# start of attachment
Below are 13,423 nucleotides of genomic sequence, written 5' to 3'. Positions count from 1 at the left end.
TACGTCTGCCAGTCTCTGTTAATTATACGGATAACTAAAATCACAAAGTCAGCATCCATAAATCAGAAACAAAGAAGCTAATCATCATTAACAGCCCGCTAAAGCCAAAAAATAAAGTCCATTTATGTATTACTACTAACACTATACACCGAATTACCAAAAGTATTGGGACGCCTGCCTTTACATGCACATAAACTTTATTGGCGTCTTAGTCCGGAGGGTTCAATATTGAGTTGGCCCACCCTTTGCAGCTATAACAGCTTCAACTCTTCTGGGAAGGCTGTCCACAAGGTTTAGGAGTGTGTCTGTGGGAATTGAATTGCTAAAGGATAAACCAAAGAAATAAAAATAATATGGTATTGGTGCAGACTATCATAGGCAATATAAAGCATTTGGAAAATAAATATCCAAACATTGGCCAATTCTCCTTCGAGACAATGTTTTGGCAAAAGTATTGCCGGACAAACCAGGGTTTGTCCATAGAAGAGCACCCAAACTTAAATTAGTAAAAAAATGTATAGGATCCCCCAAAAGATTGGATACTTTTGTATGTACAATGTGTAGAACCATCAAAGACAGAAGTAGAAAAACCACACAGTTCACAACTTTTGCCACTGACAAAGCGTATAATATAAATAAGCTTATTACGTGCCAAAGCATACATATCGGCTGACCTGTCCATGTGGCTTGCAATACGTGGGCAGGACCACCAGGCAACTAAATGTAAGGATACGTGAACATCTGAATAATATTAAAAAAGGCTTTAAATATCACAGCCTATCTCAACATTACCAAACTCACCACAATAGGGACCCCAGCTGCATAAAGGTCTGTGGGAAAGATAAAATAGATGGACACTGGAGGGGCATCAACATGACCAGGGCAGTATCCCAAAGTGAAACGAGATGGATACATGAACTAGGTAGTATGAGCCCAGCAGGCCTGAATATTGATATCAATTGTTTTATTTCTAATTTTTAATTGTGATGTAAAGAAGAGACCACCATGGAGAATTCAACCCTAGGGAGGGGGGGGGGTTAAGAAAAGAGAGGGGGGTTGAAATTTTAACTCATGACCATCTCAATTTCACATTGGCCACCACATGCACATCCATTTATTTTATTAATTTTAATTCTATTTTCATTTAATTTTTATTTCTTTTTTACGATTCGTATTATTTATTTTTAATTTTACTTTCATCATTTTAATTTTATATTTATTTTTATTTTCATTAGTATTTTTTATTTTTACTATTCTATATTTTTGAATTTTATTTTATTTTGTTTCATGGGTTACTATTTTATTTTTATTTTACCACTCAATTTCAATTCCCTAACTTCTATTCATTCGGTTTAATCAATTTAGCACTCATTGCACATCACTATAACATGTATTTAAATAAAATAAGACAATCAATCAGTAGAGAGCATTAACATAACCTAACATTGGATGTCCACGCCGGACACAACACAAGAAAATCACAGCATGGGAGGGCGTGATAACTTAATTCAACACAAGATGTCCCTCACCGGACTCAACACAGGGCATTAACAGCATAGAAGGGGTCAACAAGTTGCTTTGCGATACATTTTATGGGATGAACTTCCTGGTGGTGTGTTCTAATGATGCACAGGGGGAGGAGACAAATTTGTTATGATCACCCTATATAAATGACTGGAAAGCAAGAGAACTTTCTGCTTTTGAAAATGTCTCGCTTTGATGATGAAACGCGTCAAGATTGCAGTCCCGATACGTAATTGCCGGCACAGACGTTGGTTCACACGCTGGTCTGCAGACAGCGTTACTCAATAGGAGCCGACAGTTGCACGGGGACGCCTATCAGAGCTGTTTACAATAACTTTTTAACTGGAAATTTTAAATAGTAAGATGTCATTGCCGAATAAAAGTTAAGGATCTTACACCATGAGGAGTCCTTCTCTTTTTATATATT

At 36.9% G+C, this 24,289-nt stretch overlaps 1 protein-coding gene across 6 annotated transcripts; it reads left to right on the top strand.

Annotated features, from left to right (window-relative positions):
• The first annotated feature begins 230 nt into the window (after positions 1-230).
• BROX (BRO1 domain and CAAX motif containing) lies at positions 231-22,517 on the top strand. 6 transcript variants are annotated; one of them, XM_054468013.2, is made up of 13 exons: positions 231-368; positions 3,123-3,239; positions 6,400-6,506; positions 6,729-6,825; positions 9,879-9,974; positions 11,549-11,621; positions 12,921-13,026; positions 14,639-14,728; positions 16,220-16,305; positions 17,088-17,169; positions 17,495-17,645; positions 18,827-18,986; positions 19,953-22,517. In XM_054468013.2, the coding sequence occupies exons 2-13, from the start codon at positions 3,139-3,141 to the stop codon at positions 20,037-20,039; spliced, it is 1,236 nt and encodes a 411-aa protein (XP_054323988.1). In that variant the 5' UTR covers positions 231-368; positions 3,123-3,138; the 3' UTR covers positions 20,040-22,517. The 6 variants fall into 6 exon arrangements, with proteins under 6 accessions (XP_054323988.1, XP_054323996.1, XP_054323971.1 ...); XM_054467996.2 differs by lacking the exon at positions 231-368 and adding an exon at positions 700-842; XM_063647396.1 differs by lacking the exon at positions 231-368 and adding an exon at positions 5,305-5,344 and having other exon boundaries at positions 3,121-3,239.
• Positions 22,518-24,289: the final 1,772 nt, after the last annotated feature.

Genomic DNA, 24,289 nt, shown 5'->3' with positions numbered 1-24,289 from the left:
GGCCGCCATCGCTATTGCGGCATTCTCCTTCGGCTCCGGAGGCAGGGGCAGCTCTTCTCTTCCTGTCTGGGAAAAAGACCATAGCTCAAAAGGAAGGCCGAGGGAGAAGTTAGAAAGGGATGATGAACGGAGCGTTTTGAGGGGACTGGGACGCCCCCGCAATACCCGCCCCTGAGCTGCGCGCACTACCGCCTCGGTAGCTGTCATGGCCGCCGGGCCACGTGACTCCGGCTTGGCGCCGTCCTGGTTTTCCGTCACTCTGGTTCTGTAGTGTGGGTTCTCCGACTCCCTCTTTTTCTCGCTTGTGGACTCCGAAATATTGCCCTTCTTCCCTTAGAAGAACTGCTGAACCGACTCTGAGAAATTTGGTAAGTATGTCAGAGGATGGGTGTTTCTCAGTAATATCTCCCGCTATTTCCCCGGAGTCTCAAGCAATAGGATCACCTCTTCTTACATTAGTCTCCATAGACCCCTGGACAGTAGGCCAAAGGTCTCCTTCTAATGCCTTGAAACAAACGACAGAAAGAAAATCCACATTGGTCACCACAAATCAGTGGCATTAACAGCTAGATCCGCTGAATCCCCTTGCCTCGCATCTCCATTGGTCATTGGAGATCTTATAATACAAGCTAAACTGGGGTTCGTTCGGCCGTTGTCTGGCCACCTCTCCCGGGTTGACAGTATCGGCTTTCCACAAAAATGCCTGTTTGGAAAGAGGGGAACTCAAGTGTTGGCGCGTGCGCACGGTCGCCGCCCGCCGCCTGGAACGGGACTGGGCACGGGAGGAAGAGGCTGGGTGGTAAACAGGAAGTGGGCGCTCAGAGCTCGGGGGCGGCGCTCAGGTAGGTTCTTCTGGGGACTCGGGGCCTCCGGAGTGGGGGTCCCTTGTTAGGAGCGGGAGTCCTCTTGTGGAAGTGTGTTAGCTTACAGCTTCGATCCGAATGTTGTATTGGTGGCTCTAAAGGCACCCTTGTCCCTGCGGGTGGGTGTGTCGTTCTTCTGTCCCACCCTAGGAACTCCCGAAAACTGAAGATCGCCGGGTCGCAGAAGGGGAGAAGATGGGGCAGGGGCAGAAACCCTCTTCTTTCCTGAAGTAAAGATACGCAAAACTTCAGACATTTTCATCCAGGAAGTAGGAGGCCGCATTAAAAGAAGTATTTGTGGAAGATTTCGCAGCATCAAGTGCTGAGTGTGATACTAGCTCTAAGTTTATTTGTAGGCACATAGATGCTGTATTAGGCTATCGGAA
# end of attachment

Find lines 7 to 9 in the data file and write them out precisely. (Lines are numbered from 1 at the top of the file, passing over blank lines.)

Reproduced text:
• Positions 22,518-24,289: the final 1,772 nt, after the last annotated feature.

Genomic DNA, 24,289 nt, shown 5'->3' with positions numbered 1-24,289 from the left:
GGCCGCCATCGCTATTGCGGCATTCTCCTTCGGCTCCGGAGGCAGGGGCAGCTCTTCTCTTCCTGTCTGGGAAAAAGACCATAGCTCAAAAGGAAGGCCGAGGGAGAAGTTAGAAAGGGATGATGAACGGAGCGTTTTGAGGGGACTGGGACGCCCCCGCAATACCCGCCCCTGAGCTGCGCGCACTACCGCCTCGGTAGCTGTCATGGCCGCCGGGCCACGTGACTCCGGCTTGGCGCCGTCCTGGTTTTCCGTCACTCTGGTTCTGTAGTGTGGGTTCTCCGACTCCCTCTTTTTCTCGCTTGTGGACTCCGAAATATTGCCCTTCTTCCCTTAGAAGAACTGCTGAACCGACTCTGAGAAATTTGGTAAGTATGTCAGAGGATGGGTGTTTCTCAGTAATATCTCCCGCTATTTCCCCGGAGTCTCAAGCAATAGGATCACCTCTTCTTACATTAGTCTCCATAGACCCCTGGACAGTAGGCCAAAGGTCTCCTTCTAATGCCTTGAAACAAACGACAGAAAGAAAATCCACATTGGTCACCACAAATCAGTGGCATTAACAGCTAGATCCGCTGAATCCCCTTGCCTCGCATCTCCATTGGTCATTGGAGATCTTATAATACAAGCTAAACTGGGGTTCGTTCGGCCGTTGTCTGGCCACCTCTCCCGGGTTGACAGTATCGGCTTTCCACAAAAATGCCTGTTTGGAAAGAGGGGAACTCAAGTGTTGGCGCGTGCGCACGGTCGCCGCCCGCCGCCTGGAACGGGACTGGGCACGGGAGGAAGAGGCTGGGTGGTAAACAGGAAGTGGGCGCTCAGAGCTCGGGGGCGGCGCTCAGGTAGGTTCTTCTGGGGACTCGGGGCCTCCGGAGTGGGGGTCCCTTGTTAGGAGCGGGAGTCCTCTTGTGGAAGTGTGTTAGCTTACAGCTTCGATCCGAATGTTGTATTGGTGGCTCTAAAGGCACCCTTGTCCCTGCGGGTGGGTGTGTCGTTCTTCTGTCCCACCCTAGGAACTCCCGAAAACTGAAGATCGCCGGGTCGCAGAAGGGGAGAAGATGGGGCAGGGGCAGAAACCCTCTTCTTTCCTGAAGTAAAGATACGCAAAACTTCAGACATTTTCATCCAGGAAGTAGGAGGCCGCATTAAAAGAAGTATTTGTGGAAGATTTCGCAGCATCAAGTGCTGAGTGTGATACTAGCTCTAAGTTTATTTGTAGGCACATAGATGCTGTATTAGGCTATCGGAA